Scoping the calculation: To calculate the associated emissions of data transfer, the scope for the calculation must be set. The scope in this case is the Internet, i.e. the global system of interconnected computer networks that uses the Internet protocol suite to communicate electronically between networks and devices. In an oversimplification it can be described as a supply chain that is transporting data from point A to point B. This supply chain includes: Data centers are big physical facilities where all types of data is stored and processed. Key components include servers, fire walls, routers and storage systems that all run on electricity. Hence they require loads of cooling to keep from overheating. Core network is the equivalent of the infrastructure, or the highways, of the Internet. It is comprised of underground and underwater cables that transport the data around the globe. Content Delivery Networks (CDNs) are groups of servers in different geographical locations that store data for short periods of time. The purpose is to speed up the delivery of the content by bringing it closer to the users’ physical location. Access Network is the last leg that connects the end-user device to the Internet. It is made up of components such as masts, wires, fiber etc. Today they are more commonly referred to as types of mobile- or fixed broadband. End user devices are the physical devices that lets the users consume and interact with the data and content. Examples are smartphones, computers, or smart TVs. When data is being transferred across the Internet it must travel across the entire supply chain, and all its infrastructure, before it reaches its audience. This process requires a constant supply of electricity to keep running. In addition, there have also been huge amounts of energy consumed in the building of the infrastructure and in the extraction of all the materials going into it. Although difficult to appreciate, all this energy combined should preferably be considered when calculating the emissions associated with data transfer.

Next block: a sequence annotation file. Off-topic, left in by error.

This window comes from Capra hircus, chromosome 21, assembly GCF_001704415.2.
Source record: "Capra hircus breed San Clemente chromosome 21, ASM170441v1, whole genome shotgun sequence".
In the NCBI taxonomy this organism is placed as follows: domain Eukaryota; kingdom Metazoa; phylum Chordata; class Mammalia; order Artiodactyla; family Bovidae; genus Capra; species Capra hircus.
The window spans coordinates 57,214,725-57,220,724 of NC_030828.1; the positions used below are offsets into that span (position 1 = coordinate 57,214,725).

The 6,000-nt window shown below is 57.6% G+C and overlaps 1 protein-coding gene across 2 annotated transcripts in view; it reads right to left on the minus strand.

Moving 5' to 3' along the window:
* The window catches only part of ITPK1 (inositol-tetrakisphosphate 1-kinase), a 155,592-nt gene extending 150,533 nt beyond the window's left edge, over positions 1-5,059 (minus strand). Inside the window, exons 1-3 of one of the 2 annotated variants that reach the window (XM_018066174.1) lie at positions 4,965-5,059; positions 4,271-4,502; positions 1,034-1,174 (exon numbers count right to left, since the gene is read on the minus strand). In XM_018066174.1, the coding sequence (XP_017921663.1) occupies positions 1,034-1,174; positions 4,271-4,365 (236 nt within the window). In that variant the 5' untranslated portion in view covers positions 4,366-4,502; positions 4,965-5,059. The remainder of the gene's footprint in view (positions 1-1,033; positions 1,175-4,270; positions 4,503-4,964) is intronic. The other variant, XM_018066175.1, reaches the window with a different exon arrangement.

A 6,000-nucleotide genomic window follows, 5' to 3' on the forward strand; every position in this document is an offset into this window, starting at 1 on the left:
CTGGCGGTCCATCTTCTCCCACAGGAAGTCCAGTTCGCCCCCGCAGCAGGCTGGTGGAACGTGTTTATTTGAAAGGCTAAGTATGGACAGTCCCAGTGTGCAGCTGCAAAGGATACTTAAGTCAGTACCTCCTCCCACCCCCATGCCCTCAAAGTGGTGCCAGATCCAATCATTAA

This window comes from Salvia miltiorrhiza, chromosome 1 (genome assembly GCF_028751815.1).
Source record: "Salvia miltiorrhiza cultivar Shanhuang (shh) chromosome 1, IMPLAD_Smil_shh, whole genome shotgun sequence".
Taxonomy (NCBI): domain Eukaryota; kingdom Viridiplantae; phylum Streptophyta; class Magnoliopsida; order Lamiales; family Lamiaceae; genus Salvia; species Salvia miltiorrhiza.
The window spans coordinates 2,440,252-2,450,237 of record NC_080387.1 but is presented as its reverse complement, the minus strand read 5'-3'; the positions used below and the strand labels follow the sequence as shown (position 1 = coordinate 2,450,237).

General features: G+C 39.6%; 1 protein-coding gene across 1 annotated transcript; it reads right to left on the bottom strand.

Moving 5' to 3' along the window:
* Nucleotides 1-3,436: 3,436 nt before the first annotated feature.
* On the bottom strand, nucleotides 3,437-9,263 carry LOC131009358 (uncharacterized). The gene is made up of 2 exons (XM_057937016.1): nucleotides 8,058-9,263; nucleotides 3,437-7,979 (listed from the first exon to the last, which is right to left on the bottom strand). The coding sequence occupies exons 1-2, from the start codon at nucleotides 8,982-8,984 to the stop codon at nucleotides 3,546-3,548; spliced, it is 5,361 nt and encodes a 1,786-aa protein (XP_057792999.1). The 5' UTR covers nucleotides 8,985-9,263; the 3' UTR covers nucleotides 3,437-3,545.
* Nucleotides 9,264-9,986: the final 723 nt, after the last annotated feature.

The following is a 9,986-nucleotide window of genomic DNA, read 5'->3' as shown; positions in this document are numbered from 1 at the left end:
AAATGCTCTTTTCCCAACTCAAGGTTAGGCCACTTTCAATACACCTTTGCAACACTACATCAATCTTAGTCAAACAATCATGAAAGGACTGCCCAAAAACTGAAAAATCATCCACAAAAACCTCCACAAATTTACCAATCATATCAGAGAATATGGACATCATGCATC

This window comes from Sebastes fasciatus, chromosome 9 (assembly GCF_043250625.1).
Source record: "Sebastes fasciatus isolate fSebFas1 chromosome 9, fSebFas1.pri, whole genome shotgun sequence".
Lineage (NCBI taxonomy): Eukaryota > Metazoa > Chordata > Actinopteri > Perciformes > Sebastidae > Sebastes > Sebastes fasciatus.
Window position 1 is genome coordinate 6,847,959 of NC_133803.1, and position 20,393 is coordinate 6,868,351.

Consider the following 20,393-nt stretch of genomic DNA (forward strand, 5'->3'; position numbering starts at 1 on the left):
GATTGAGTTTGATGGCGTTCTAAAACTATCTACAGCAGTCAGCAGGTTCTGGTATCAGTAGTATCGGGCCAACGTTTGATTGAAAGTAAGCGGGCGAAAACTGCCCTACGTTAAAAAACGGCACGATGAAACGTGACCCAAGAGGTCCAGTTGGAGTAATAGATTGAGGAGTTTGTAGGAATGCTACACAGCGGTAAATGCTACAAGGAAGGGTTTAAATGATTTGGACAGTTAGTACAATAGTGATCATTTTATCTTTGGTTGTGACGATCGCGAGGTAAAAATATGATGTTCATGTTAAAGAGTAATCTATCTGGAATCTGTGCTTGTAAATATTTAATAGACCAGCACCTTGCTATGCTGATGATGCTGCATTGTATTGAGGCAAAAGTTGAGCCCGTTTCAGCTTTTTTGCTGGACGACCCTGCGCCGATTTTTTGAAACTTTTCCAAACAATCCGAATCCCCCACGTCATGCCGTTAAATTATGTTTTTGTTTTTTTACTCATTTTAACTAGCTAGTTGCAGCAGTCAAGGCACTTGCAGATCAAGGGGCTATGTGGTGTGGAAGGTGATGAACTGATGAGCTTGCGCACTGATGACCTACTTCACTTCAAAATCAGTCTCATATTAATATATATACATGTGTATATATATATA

Six factors influencing the CO2 footprint: Having identified the five most important functional building blocks of the Internet, the following six factors have been recognized as the most likely to be influencing the carbon footprint of data transfer. In the following section these are presented together with the system boundaries for the calculation and the underlying assumptions that went into the methodology for this beta version of the Doconomy Data Impact API. Horizontal supply chain. Which parts of the Internet supply chain (from data centers, core network, CDNs, access networks and type of end-user devices) that is involved will have a considerable effect on the size of the associated emissions. System boundary: The entire horizontal supply chain is considered. Vertical supply chain. How the emissions associated with electricity consumption and the building of the Internet’s physical infrastructure are calculated will have a substantial effect on the carbon footprint of data transfer. This can be referred to as the vertical supply chain where the emission from both energy consumption and the extraction of the raw materials (steel, plastic, other metals etc) and the actual construction, maintenance and disposal of the infrastructure should be included. System boundary: The entire vertical value chain is considered. Type and amount of data transmitted. What type of data and how much that is being transferred will have an impact on the final carbon footprint. Underlying assumption: The total amount of gigabytes transferred over the Internet annually is used as a top-down approach, and the energy use has been divided over each step in the horizontal supply chain. There is no differentiation between different types of data in the calculation and all data is assumed to flow uniformly through all parts of the horizontal supply chain. This is a very simplistic approach but has been considered solid enough for the current version of the calculation. Type of network connection used. What type of network connection being used will influence the final carbon footprint. In general terms a mobile connection requires more energy than a fixed wired connection. Underlying assumption: The total amount of energy used for both fixed and wireless access has been used in the calculation and no differentiation between the two has been made. Type of device used. Larger devices such as a smart TVs will consume more energy than smaller devices such as a smartphone. Underlying assumption: The total amount of energy used for consumer devices (including personal computers, mobile phones, TVs and home entertainment systems) have been used. No differentiation between these in terms of energy consumption has been made in this calculation. Energy mix. Geography and location are significant in the allocation of energy mix to any calculation of emissions. A higher concentration of renewable energy will result in a lower carbon footprint and vice versa. Underlying assumption: As the Internet supply chain is global the coefficient for the average world energy mix is used in this version of the calculation. Why is there an inconsistency in CO2/GB figures in research? Comparative research is not easy to find in this area since different studies and actors set different system boundaries (activities in the horizontal and vertical supply chain) and make different assumptions. This inconsistency in setting up your calculations can be led back to four general areas: innovation moving faster than research, innovation moving faster than standards, many influential players in the market, and complex technologies. This makes it more difficult to find a “single truth” to the climate impact of data transferred.